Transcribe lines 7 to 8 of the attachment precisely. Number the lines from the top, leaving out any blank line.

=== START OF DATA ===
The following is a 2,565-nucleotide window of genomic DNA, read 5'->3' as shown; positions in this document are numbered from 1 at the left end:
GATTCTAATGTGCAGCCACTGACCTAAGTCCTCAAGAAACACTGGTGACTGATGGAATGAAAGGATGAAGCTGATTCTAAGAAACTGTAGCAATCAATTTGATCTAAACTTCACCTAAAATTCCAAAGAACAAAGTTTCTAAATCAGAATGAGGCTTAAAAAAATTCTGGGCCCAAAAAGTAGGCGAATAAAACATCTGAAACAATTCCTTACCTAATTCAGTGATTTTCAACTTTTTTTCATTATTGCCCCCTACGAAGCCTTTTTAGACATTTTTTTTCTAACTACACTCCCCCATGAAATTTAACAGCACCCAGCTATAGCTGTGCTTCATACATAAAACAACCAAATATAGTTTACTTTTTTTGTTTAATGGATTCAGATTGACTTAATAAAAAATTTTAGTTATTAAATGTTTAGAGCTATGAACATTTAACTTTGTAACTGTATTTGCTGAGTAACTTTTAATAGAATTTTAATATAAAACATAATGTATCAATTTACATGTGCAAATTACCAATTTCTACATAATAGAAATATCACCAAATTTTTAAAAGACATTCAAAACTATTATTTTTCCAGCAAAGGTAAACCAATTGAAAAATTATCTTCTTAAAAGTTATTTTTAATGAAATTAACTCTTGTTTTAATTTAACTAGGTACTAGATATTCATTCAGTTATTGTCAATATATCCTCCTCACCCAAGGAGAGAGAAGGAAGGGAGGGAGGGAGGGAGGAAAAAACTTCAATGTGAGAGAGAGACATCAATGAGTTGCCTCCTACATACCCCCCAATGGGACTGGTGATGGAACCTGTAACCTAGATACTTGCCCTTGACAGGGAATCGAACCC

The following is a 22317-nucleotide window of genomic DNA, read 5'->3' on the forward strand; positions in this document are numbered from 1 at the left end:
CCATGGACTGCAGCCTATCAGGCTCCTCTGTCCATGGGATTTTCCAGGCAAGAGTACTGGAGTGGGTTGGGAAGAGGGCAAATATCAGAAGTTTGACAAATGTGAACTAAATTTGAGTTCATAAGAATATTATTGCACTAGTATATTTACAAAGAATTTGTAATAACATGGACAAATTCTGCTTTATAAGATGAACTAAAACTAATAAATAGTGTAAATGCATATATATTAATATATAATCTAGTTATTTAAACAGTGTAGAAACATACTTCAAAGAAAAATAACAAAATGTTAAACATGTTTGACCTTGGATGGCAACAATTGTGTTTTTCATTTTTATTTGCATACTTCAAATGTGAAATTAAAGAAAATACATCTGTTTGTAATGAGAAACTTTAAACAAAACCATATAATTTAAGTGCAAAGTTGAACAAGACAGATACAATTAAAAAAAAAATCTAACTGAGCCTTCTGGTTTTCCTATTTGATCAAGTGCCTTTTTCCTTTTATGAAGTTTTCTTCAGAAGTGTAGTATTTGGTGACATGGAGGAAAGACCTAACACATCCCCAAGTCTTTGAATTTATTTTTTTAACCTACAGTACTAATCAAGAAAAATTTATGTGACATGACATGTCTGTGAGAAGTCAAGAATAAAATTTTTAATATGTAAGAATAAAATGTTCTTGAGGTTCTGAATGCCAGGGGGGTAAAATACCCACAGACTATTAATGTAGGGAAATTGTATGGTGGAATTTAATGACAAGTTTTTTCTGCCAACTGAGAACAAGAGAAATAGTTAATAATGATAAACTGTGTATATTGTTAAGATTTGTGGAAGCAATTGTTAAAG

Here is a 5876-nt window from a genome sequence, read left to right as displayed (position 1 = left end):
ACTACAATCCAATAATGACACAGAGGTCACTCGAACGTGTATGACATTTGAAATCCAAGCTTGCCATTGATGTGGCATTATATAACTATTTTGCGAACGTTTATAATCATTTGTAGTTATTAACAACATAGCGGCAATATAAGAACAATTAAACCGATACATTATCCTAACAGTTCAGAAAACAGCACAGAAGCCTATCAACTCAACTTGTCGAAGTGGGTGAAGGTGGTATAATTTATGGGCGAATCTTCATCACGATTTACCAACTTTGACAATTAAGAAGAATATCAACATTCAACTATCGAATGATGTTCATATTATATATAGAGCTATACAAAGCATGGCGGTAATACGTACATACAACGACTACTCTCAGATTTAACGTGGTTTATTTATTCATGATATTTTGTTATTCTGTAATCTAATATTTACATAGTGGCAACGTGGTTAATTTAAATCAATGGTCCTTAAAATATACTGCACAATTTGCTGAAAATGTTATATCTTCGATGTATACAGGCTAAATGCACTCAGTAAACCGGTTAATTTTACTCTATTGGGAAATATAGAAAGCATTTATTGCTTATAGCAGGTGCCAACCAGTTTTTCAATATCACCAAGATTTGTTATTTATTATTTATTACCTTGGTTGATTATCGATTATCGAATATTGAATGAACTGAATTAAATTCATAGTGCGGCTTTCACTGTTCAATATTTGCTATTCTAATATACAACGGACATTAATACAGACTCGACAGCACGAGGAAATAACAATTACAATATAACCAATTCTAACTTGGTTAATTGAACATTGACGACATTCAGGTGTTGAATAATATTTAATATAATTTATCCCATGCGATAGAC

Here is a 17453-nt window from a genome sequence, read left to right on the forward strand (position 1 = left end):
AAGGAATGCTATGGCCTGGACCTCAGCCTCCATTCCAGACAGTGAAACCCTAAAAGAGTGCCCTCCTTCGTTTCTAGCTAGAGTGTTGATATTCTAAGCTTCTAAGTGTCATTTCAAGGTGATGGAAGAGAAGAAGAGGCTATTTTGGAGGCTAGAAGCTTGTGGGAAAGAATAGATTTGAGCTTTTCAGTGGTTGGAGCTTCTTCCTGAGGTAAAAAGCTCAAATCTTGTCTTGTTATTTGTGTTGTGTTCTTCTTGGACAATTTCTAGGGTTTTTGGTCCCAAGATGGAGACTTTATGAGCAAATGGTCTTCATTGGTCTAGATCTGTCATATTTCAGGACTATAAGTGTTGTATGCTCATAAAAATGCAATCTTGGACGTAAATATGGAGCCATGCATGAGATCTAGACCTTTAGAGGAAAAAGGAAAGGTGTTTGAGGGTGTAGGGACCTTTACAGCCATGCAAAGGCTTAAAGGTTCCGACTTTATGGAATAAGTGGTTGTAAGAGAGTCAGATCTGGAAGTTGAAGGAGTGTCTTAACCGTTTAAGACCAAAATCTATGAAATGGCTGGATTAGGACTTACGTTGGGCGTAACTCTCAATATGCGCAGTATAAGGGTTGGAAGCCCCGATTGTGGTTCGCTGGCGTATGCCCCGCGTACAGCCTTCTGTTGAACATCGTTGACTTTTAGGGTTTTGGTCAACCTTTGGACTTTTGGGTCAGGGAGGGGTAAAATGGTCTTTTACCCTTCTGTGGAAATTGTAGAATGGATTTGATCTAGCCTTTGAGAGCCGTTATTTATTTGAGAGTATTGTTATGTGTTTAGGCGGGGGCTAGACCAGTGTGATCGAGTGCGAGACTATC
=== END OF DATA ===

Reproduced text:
Here is a 17453-nt window from a genome sequence, read left to right on the forward strand (position 1 = left end):
AAGGAATGCTATGGCCTGGACCTCAGCCTCCATTCCAGACAGTGAAACCCTAAAAGAGTGCCCTCCTTCGTTTCTAGCTAGAGTGTTGATATTCTAAGCTTCTAAGTGTCATTTCAAGGTGATGGAAGAGAAGAAGAGGCTATTTTGGAGGCTAGAAGCTTGTGGGAAAGAATAGATTTGAGCTTTTCAGTGGTTGGAGCTTCTTCCTGAGGTAAAAAGCTCAAATCTTGTCTTGTTATTTGTGTTGTGTTCTTCTTGGACAATTTCTAGGGTTTTTGGTCCCAAGATGGAGACTTTATGAGCAAATGGTCTTCATTGGTCTAGATCTGTCATATTTCAGGACTATAAGTGTTGTATGCTCATAAAAATGCAATCTTGGACGTAAATATGGAGCCATGCATGAGATCTAGACCTTTAGAGGAAAAAGGAAAGGTGTTTGAGGGTGTAGGGACCTTTACAGCCATGCAAAGGCTTAAAGGTTCCGACTTTATGGAATAAGTGGTTGTAAGAGAGTCAGATCTGGAAGTTGAAGGAGTGTCTTAACCGTTTAAGACCAAAATCTATGAAATGGCTGGATTAGGACTTACGTTGGGCGTAACTCTCAATATGCGCAGTATAAGGGTTGGAAGCCCCGATTGTGGTTCGCTGGCGTATGCCCCGCGTACAGCCTTCTGTTGAACATCGTTGACTTTTAGGGTTTTGGTCAACCTTTGGACTTTTGGGTCAGGGAGGGGTAAAATGGTCTTTTACCCTTCTGTGGAAATTGTAGAATGGATTTGATCTAGCCTTTGAGAGCCGTTATTTATTTGAGAGTATTGTTATGTGTTTAGGCGGGGGCTAGACCAGTGTGATCGAGTGCGAGACTATC